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Garten

Frank Garten (PhD)

travels from Netherlands

Intercultural communcation expert sharing valuable insights into cooperation between people from different cultures

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The keynote speaker Frank Garten is an expert on intercultural communication and management. As the author of several books and a popular speaker and trainer, he knows that the best communication starts with you.

Our speaker Frank Garten has worked in technical, commercial and general management positions in Philips and NXP, gaining practical insight into cooperation between people from different cultural backgrounds. He has traveled extensively in most business cultures of the world, and experienced what works and what doesn’t in phone conferences, meetings, change projects and negotiations.

Frank has been working for the last 8 years as an independent consultant, and gives lectures and workshops on topics such as cultural diversity, cross-cultural cooperation, communication & influencing and personal leadership. By combining his sound theoretical basis from his PhD with his own experience, Frank’s talks and lectures notably stand out for their focus on what to do practically. Should you copy your superiors on an email? Do you present conclusions first or last in a talk? Should you act confidently or with modesty in first interactions with colleagues, suppliers, clients and partners from across the world?

The distinguished speaker Frank Garten frequently speaks and runs seminars and workshops across the world. He has done intercultural training for companies such as NXP Semiconductors, Borealis, Flint, ABN-AMRO, Philips, KBC Bank, Schenker, TMC, Ernst & Young, Omron, Frames, Damco and many others. Frank is a lively speaker, and searches for interaction with his audience, not hesitating to let them look in the mirror and confront them with their own cultural preconceptions.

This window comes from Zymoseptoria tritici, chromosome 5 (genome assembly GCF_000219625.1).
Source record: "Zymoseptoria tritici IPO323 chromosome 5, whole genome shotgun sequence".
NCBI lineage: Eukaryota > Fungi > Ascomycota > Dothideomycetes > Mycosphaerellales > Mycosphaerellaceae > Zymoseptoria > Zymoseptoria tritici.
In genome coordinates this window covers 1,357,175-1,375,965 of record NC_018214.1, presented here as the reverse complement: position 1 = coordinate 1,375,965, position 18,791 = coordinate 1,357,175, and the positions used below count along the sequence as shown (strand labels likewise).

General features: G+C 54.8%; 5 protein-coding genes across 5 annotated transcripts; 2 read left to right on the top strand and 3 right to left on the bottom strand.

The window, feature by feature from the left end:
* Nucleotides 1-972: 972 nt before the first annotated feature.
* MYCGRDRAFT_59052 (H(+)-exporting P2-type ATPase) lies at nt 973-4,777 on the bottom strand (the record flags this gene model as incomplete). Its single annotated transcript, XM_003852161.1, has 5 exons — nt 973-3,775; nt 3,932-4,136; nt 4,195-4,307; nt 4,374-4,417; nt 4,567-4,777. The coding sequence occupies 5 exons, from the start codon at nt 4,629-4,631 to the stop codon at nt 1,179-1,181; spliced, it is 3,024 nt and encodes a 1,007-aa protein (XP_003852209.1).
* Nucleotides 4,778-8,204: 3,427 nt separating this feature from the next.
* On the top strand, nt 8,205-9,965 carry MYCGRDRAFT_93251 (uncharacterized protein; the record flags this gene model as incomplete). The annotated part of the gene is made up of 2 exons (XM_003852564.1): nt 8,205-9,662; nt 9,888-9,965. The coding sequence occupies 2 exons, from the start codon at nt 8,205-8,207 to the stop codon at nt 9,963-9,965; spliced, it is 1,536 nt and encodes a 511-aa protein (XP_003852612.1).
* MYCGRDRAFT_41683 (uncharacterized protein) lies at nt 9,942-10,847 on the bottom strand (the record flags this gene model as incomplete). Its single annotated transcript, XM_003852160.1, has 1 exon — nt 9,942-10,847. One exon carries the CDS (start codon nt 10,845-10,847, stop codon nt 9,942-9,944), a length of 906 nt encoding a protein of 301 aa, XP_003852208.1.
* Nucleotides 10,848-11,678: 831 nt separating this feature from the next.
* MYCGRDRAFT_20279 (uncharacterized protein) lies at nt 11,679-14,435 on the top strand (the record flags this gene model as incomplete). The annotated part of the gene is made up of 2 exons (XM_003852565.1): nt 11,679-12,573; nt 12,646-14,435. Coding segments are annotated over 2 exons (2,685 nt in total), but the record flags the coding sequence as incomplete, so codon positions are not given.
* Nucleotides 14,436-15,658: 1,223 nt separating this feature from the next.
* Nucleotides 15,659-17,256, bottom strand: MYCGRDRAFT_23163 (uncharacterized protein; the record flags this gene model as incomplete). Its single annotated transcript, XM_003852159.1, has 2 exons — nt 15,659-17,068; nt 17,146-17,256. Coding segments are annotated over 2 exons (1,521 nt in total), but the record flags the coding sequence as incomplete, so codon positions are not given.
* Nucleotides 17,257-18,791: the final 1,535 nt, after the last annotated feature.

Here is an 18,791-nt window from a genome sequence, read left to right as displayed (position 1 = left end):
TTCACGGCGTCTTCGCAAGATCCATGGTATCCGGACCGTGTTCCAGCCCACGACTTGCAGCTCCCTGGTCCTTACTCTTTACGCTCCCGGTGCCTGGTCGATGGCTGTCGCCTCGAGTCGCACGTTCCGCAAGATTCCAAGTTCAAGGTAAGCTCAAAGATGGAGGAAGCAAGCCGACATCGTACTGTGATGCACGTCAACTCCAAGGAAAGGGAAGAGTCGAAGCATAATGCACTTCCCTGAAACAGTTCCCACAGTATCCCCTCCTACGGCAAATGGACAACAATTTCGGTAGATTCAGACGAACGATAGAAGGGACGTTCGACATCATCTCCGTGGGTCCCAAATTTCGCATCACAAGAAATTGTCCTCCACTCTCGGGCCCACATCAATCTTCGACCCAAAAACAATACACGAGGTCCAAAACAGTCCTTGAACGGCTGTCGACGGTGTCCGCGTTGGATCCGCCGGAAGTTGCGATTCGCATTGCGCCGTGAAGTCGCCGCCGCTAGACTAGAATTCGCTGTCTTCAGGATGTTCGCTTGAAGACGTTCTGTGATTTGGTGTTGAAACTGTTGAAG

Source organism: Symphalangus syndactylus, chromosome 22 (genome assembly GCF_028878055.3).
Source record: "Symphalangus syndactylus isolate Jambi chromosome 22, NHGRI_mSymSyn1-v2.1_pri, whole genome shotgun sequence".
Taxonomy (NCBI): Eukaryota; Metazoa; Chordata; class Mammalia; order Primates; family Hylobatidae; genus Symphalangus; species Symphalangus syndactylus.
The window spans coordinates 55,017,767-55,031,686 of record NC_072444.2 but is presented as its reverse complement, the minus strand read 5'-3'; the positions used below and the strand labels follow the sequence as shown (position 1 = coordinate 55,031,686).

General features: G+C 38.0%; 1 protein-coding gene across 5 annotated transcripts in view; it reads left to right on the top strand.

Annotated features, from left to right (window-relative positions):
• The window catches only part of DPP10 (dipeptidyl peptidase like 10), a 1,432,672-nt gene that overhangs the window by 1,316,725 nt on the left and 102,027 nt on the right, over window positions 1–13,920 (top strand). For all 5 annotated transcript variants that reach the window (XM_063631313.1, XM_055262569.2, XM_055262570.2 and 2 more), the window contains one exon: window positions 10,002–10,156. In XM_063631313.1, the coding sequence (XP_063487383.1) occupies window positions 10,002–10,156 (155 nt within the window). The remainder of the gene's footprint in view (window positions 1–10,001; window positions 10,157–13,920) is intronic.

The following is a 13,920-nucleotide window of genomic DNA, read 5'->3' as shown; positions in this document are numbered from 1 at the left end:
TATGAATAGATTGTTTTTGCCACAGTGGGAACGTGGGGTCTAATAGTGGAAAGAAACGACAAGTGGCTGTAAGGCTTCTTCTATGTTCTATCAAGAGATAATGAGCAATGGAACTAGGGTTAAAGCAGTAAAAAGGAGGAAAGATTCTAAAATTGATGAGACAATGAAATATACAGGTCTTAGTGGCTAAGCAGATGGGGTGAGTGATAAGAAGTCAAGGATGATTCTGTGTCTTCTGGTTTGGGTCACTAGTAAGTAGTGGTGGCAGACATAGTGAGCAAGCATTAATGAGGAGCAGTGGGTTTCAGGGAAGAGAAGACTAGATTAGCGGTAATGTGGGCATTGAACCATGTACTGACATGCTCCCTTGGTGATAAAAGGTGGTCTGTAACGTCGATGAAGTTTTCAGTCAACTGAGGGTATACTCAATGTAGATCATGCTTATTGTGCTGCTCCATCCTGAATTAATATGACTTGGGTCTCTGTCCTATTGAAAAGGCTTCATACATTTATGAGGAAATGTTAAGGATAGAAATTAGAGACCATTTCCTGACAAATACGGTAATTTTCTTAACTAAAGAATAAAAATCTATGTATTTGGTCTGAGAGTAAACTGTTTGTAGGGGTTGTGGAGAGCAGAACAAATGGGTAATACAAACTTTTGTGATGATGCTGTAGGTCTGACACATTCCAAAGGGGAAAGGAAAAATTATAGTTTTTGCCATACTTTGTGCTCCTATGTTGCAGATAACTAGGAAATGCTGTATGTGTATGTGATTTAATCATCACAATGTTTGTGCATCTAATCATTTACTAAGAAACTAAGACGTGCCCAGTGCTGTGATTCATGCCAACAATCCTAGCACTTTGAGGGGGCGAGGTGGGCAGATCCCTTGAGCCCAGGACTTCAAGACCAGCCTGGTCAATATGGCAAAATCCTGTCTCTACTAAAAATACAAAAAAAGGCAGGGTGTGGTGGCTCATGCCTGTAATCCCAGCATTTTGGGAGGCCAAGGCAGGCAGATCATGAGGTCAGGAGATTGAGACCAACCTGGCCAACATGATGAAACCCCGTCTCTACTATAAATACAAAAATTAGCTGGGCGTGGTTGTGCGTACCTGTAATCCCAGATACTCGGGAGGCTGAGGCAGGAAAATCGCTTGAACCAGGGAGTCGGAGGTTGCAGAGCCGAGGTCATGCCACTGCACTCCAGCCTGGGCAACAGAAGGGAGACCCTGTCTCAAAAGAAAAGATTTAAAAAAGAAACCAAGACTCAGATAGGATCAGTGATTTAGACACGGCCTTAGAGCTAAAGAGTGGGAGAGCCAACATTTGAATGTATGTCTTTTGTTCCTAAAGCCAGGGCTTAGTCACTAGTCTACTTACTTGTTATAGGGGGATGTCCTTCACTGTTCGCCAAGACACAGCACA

See keynotes with Frank Garten (PhD)
Keynote by speaker Frank Garten

"I'm very tolerant of differences" - A keynote on diversity and inclusion at work

We all say that we want a diverse culture. There is an underlying pattern: the majority arranging things to include the underrepresented minority – emphasizing that they are not included yet. However, this method does not work and will not change anything at the workplace. The common problem with this approach: we externalize the issue. It takes courage to look in the mirror and not expect someone else to act differently. The Harvard Business Review nailed it in 2017: “Leaders are not good judges of their own effectiveness on valuing diversity.”

In this fun and challenging keynote, speaker Frank Garten will:

  • Show you how the brain works and how this reduces our openness to differences and the 4 things you can do about it.
  • Tell you we fool ourselves with the data one-sided stories and confirmation bias make us see what we want to see.
  • Help you develop the courage to speak up and address the problem effectively.
Keynote by speaker Frank Garten

"I'm the rule, they are the exception" - A keynote on cross-cultural differences at work

These days, most businesses operate internationally. We all recognize statements like these: “The software team in India always tells us the project is on track. This is simply not true, there are delays. So they are not honest.” or ““Americans are so superficial. They ask me “How are you doing?” but don’t expect an answer. Everything they say is ‘over the top’ and ‘fake’.” The pattern is obvious here. However, if you don’t include yourself as the part of the system and describe ‘them’ as the problem, the situation is guaranteed to get worse over time.

In this thought-provoking and entertaining keynote, speaker Frank Gartner will:

  • Show you the cultural dimensions, the scores of the cultures you work with on the dimensions, and the consequences of this in the workplace.
  • Tell you how to build bridges between cultures and reach out to someone who pushes your defensive responses.
  • Teach you how to overcome thinking patterns such as ” I know better than you. So we should follow my way-of-working, not yours”

 

Keynote by speaker Frank Garten